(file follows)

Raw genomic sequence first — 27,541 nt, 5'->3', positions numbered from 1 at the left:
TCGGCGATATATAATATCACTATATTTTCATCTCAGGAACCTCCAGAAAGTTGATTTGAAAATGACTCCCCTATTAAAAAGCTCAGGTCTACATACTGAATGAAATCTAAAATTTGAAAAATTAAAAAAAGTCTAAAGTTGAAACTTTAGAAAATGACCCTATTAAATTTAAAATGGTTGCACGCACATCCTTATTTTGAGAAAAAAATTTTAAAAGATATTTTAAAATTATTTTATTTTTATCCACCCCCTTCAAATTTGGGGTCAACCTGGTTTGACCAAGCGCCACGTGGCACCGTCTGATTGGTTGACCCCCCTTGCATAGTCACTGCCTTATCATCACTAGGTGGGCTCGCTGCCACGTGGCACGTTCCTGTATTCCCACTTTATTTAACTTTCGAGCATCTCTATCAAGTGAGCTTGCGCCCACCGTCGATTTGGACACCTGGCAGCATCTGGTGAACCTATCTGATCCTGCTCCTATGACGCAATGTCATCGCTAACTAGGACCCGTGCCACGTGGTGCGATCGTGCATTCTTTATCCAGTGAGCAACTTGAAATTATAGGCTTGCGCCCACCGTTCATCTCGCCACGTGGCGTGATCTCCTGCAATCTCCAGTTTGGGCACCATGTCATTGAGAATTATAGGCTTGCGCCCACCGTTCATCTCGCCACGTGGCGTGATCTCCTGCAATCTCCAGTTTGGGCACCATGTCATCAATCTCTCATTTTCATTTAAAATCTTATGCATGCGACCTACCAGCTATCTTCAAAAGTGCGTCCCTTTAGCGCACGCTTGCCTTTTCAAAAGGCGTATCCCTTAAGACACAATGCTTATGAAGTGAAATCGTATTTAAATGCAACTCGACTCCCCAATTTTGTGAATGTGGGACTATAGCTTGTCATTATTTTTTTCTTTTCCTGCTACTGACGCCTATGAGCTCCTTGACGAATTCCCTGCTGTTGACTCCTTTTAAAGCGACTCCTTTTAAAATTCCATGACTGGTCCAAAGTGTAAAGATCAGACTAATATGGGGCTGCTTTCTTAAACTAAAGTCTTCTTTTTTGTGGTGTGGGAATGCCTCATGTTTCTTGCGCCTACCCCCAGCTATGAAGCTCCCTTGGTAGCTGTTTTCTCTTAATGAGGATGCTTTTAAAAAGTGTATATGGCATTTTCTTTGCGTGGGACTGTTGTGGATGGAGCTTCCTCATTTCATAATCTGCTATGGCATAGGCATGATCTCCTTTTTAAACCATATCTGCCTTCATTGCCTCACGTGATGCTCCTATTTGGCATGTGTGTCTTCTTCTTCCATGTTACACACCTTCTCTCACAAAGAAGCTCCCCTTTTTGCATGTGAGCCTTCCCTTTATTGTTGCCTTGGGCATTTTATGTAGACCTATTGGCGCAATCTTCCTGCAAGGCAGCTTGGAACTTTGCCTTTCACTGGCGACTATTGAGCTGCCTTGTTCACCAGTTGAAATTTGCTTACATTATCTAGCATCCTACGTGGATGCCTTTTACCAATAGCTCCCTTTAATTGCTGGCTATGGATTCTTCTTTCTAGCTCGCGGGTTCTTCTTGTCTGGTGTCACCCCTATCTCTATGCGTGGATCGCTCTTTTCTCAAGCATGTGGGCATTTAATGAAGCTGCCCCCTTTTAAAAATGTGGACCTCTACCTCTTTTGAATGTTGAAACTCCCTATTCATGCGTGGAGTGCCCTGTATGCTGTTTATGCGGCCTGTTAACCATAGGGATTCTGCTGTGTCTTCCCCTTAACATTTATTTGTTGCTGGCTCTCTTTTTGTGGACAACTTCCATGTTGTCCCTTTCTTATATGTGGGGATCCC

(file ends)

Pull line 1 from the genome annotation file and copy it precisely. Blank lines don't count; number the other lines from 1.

Raw genomic sequence first — 27,541 nt, 5'->3', positions numbered from 1 at the left: